When Apex Legends first entered the battle royale arena in 2019, one revolutionary feature received a lot of praise and would go on to quickly appear in other genre games like Call of Duty: Warzone and Fortnite. Respawn's Ping system, which is used to enhance in-game communication and reduce toxicity, gives players a way to discuss tactical opportunities without needing to speak over voice chat. It also makes it easier to relay your location to teammates, and can be used to mark the presence of enemies, loot, attack points, and more. It may come as no surprise that Apex Legends publisher EA has protected this technology with a patent. What might surprise you, however, is that EA is opening the Ping system up to any developer that might want to use it in aid of improved accessibility.
Apex Legends' Ping system is among five accessibility-related patents EA is giving other developers free access to, all as part of a new EA Accessibility patent pledge. "By sharing these accessibility patents, we hope to encourage and support other developers to do the same," says Chris Bruzzo, EVP of Positive Play, commercial and marketing. "While we have long been committed to breaking down barriers within our games, it’s clear that we cannot do this alone, nor should we. We need to work together as an industry. We hope developers will make the most of these patents by building similar features in their own video games that make them more inclusive."
This accessibility pledge is "part of [EA's] commitment to positive play for everyone" and could have wide-reaching implications for improving the ways in which people are able to play. Take the Ping system: the feature is simple, contextual, and easy to use, and has undoubtedly reduced in-game toxicity by removing a reliance for voice chat. By allowing players to communicate visual commands and contextual audio through mappable controller inputs instead of a headset and microphone, the feature also makes Apex Legends more accessible to players with speaking, hearing, and cognitive disabilities. It's easy to understand how transformative this could be for games throughout the industry.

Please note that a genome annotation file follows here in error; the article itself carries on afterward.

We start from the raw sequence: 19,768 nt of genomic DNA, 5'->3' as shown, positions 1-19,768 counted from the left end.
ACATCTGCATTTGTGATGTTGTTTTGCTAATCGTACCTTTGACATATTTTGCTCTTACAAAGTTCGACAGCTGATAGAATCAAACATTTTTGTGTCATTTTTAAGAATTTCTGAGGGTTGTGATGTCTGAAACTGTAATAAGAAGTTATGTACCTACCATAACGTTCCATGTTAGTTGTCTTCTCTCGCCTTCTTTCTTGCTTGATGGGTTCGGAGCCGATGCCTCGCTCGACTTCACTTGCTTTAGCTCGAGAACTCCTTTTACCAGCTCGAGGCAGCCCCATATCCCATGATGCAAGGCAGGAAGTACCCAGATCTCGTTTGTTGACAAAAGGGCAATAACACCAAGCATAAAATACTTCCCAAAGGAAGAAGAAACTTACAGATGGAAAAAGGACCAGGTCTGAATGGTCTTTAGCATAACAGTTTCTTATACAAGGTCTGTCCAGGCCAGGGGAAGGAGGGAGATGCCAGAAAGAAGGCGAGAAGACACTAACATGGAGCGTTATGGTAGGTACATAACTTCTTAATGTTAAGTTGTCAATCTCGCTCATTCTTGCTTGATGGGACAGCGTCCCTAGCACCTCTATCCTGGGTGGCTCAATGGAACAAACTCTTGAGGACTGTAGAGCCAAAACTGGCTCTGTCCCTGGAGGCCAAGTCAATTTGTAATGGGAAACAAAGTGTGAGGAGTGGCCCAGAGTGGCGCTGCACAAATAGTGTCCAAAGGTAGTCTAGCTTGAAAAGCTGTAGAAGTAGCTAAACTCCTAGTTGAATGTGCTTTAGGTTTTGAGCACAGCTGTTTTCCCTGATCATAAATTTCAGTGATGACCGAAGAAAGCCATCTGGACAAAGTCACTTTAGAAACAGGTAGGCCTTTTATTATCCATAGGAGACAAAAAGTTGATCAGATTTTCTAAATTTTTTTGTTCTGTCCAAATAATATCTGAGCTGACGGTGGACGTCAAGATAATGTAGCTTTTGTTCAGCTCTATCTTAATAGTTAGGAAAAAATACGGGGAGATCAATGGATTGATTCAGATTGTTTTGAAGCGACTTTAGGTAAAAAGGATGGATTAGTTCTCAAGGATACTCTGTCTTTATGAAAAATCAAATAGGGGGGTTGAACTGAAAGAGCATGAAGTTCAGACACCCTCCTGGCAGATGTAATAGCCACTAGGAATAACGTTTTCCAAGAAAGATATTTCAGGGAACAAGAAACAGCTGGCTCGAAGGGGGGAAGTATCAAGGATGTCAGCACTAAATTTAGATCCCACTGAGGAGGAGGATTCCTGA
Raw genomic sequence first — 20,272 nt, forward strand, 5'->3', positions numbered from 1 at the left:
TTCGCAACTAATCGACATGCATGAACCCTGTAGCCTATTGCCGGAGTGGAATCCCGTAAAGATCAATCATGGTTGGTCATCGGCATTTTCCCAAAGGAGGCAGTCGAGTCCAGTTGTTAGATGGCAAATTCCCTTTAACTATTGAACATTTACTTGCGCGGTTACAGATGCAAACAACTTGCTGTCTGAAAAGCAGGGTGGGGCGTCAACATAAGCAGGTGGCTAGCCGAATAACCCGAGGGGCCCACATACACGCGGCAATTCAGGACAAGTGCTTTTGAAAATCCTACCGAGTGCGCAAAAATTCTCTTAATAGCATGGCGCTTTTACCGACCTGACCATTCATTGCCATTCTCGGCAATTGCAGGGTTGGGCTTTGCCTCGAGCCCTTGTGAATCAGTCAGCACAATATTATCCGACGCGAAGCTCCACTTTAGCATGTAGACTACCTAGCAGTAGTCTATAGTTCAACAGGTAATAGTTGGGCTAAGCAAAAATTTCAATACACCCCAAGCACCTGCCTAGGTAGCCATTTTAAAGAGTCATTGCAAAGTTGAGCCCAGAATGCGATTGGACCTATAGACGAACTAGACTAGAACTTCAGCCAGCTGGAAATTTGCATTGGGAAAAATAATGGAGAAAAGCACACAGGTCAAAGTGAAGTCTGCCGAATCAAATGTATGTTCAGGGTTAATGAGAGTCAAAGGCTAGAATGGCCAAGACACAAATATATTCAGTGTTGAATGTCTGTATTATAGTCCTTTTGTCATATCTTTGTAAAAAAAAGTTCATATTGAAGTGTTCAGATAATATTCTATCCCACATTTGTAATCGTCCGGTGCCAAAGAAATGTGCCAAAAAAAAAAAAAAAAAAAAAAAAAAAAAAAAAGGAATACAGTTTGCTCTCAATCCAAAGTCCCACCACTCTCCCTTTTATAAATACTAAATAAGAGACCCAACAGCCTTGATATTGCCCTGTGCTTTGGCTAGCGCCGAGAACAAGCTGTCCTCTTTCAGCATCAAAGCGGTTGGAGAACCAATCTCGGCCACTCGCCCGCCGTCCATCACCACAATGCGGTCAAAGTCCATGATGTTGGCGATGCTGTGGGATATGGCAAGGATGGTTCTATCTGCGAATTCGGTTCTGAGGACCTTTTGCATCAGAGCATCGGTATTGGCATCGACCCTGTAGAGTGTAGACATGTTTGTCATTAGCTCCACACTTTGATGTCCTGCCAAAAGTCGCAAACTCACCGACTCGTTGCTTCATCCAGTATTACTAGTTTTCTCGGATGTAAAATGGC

EA has been developing accessibility technology for a number of years now to help remove barriers between players and the publisher's biggest games. Companies typically take out patents to protect its innovations, but by opening up the pledge, EA believes it can help encourage more developers to think about accessibility. Along with the Ping system, three of the patents in EA's pledge relate to technologies that make games more accessible for players with vision-related issues. Some of EA's biggest sports franchises – such as Madden NFL and FIFA – feature a host of accessibility settings, including tech that can automatically detect and modify colors, contrast, and brightness in a game to make objects with similar luminosities more visible.
"Over one billion people in the world have a disability, which makes up around 15% of the global population," Bruzzo tells GamesRadar. "Over 2 billion players worldwide play video games, a diverse group of people, across all ages, genders, and abilities. For example, we estimate that half a million Madden players are impacted by colour-blindness, so it’s vital that we have the features we’ve built in-game that adjust the visuals in ways that enable these players to enjoy the game."
The figure Bruzzo shares demonstrates just how important such features are, and making them freely available is something EA hopes will lead to meaningful change by encouraging more collaboration within the industry. "The video games industry is already doing a lot to make games more accessible but we can always do more," Bruzzo says. "Our pledge is about accelerating progress by giving other developers the opportunity to expand on our ideas and technology. To drive meaningful change, we need to work together as an industry by sharing ideas and information so that we do better for all our players."